Ahead of the release of the next version of Android, Google held its annual I/O event this week. As usual, a fancy new version of Android — this year known as Android P — was demonstrated. Supposedly it’ll ship this fall, but as is typical with these releases, only a small number of users will have access by then. Presumably owners of Nexus and Pixel smartphones will get first dibs.
The rest? Cross your fingers!
With the news about the forthcoming release, a beta version was made available for some users. But not, for some reason, for owners of gear made by the largest manufacturer of Android handsets, Samsung.
Regardless, Google’s marketing people have established three buzzwords — parameters — for the next release. So it’s Simplicity, which evidently covers a new usability scheme, based on gestures, which appears to be based on the one Apple introduced for the iPhone X. This new scheme replaces the home, back and multitasking buttons that were previously used. I suppose if Apple expects iPhone customers to learn something new, Google feels it might as well join the crowd, rather than retain the existing usability method and claim it’s less confusing.
Of course, it will mean new handsets without buttons on the front. I don’t have to wonder who came up with that scheme either. There are also Android handsets with notches, but not because they will be developing equivalents of Face ID. I suppose it’s just a look that’s intended to attract people with iPhone X envy. Or something or other.
The other two parameters are Intelligence and Digital Wellbeing.
I’m not at all certain how the other two integrate, but there will be a Do Not Disturb feature that will quiet the device to help keep your Samsung or other Android device from drawing attention to itself or interrupting work or play,
There are also Adaptive Battery and Auto Brightness features that are intended to improve the user experience. The first, as you might expect, is designed to focus power use on the apps you are most likely to use over the next few hours. This feature will allegedly reduce battery usage by up to 30%.
All and all, you can find a full list of the expected features at Google’s Android site, promising all sorts of terrific things to honor the platform’s 10th anniversary. It’s actually a pretty decent list of goodies, some derived from iOS, others that appear to be unique or mostly unique to Android.
The biggest problem with the OS remains, however, which is that your best chance to avail yourself of these new operating systems is to use one of Google’s mobile handsets. The others? Hit or miss. Indeed, you’ll buy a brand new handset after Android P is released and stand only a small chance of getting the new OS. Clearly Google has, after all these years, been unable to figure out how to deploy a new Android release so most users can upgrade without waiting for months or years — or never!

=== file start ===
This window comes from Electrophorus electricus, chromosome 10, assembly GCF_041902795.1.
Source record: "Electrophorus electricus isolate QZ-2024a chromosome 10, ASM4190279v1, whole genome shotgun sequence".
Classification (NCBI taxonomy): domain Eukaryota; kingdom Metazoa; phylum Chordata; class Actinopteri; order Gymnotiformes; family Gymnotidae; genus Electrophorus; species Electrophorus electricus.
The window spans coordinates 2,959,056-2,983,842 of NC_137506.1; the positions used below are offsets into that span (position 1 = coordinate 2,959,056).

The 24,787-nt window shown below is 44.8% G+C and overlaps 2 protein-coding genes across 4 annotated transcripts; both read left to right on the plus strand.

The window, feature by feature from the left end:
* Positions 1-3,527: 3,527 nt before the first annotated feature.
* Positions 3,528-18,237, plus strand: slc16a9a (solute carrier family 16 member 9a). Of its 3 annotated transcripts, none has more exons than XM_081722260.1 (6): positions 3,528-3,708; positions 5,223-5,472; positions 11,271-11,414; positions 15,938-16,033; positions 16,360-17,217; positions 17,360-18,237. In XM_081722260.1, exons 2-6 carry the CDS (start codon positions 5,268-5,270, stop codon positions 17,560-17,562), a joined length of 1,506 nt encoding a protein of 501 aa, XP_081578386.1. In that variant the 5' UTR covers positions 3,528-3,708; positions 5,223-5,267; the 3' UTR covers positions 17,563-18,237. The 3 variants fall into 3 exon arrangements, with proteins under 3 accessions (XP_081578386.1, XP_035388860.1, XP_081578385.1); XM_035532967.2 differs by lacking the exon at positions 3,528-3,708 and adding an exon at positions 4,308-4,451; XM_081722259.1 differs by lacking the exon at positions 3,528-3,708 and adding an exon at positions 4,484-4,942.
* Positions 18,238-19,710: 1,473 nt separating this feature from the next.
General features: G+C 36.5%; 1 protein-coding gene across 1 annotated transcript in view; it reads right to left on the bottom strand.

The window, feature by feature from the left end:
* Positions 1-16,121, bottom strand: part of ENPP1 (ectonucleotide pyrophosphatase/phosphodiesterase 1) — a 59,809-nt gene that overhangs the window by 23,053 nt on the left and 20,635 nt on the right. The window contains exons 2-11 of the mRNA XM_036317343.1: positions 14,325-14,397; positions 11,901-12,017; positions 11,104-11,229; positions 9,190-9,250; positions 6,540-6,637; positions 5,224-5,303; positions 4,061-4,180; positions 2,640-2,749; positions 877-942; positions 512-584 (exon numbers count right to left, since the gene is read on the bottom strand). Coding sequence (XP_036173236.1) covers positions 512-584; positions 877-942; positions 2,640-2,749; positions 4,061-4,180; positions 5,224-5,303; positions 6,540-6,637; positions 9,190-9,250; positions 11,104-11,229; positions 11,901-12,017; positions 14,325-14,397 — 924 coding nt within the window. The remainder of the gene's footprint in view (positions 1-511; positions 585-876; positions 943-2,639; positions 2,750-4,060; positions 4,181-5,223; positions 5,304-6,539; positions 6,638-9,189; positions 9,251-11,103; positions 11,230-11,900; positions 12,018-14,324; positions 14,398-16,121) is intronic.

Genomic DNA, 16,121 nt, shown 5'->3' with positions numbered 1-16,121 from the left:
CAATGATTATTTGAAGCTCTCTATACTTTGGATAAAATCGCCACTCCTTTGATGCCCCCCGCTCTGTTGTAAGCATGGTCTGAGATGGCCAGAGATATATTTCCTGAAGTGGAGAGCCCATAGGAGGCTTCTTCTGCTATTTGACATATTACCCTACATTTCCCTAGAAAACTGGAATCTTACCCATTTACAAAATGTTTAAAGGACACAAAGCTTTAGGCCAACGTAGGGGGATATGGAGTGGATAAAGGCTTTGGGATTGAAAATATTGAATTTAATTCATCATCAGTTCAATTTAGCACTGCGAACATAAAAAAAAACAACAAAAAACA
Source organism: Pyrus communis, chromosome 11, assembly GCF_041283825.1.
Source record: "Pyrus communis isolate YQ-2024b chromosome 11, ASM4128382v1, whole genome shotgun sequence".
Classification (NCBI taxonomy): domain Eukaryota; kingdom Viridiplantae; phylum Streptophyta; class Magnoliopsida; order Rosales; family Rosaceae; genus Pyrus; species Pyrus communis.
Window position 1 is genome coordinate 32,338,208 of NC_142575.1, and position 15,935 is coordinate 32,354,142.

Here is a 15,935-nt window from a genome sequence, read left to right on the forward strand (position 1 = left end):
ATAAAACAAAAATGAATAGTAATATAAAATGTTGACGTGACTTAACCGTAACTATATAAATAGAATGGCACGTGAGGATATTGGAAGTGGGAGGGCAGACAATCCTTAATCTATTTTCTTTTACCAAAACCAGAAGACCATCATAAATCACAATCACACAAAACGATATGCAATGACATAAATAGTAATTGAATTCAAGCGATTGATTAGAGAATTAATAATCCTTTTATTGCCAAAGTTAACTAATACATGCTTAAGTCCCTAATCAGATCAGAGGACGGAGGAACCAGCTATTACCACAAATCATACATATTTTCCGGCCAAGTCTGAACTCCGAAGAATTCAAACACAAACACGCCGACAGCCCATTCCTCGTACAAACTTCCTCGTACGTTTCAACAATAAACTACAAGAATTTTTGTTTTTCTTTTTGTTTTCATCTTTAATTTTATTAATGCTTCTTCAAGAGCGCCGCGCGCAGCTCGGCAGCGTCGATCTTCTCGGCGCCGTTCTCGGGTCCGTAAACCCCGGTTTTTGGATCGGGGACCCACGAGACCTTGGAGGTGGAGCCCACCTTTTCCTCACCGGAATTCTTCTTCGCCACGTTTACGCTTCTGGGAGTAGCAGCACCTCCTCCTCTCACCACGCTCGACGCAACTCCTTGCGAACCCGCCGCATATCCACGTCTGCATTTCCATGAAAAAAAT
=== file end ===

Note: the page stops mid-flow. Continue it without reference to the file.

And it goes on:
So regardless of what it does, and how well it does it, app developers are not at all likely to expend resources to support the newest features. It hardly makes sense if the first-year user base will not exceed the single digits. It’s predictable.
Indeed you usually have to wait two years for the new OS to gain a decent portion of the Android user base. Even then, older releases will still dominate.
In contrast, the vast majority of the iOS user base will have upgraded before the next annual release. Most of the ones that haven’t include people who own iPhones and iPads that won’t work with the current release, or people with older models that may not benefit so much.
Of course, Apple’s critics will often complain that the iOS user base, on a percentage basis, is lower than a previous year, without realizing how many millions can’t update.
But the real comparison is with Android, where the upgrade percentage is miniscule. In contrast, the high percentage of iOS upgraders mean that developers have a huge incentive to develop or update apps using the new features, the new APIs, and thus build more salable apps. It also means that the quality of apps are inevitably going to be better than their Android counterparts or equivalents.
The real question is whether any large number of people would be interested in switching to Android because of the new features. How many of them would really, truly, make your mobile computing experience better, more reliable, and more secure than with an iPhone? Even if you found some features that really lit your fire, what chance would you have of even seeing them on your new smartphone unless it was a Pixel from Google?
Consider, too, the security issue. Whenever we hear of clever gadgets that can crack an iPhone and unlock it to assist law enforcement, you never hear stories about similar problems with Android gear. It should be obvious why.
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